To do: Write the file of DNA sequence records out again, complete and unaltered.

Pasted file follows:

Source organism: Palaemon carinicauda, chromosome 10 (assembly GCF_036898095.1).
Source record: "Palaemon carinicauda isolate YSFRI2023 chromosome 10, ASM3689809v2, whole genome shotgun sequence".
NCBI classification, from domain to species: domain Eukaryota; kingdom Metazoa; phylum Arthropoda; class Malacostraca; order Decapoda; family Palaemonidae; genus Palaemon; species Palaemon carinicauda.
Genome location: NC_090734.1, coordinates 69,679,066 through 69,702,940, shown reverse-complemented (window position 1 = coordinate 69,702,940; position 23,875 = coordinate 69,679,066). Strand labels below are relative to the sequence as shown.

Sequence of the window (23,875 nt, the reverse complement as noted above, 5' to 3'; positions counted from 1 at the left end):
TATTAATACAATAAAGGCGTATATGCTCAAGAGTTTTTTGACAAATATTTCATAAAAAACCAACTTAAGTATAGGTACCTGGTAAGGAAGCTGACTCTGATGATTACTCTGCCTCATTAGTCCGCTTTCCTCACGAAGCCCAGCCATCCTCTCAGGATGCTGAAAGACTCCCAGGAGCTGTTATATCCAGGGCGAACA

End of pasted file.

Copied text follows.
Source organism: Palaemon carinicauda, chromosome 10 (assembly GCF_036898095.1).
Source record: "Palaemon carinicauda isolate YSFRI2023 chromosome 10, ASM3689809v2, whole genome shotgun sequence".
NCBI classification, from domain to species: domain Eukaryota; kingdom Metazoa; phylum Arthropoda; class Malacostraca; order Decapoda; family Palaemonidae; genus Palaemon; species Palaemon carinicauda.
Genome location: NC_090734.1, coordinates 69,679,066 through 69,702,940, shown reverse-complemented (window position 1 = coordinate 69,702,940; position 23,875 = coordinate 69,679,066). Strand labels below are relative to the sequence as shown.

Sequence of the window (23,875 nt, the reverse complement as noted above, 5' to 3'; positions counted from 1 at the left end):
TATTAATACAATAAAGGCGTATATGCTCAAGAGTTTTTTGACAAATATTTCATAAAAAACCAACTTAAGTATAGGTACCTGGTAAGGAAGCTGACTCTGATGATTACTCTGCCTCATTAGTCCGCTTTCCTCACGAAGCCCAGCCATCCTCTCAGGATGCTGAAAGACTCCCAGGAGCTGTTATATCCAGGGCGAACA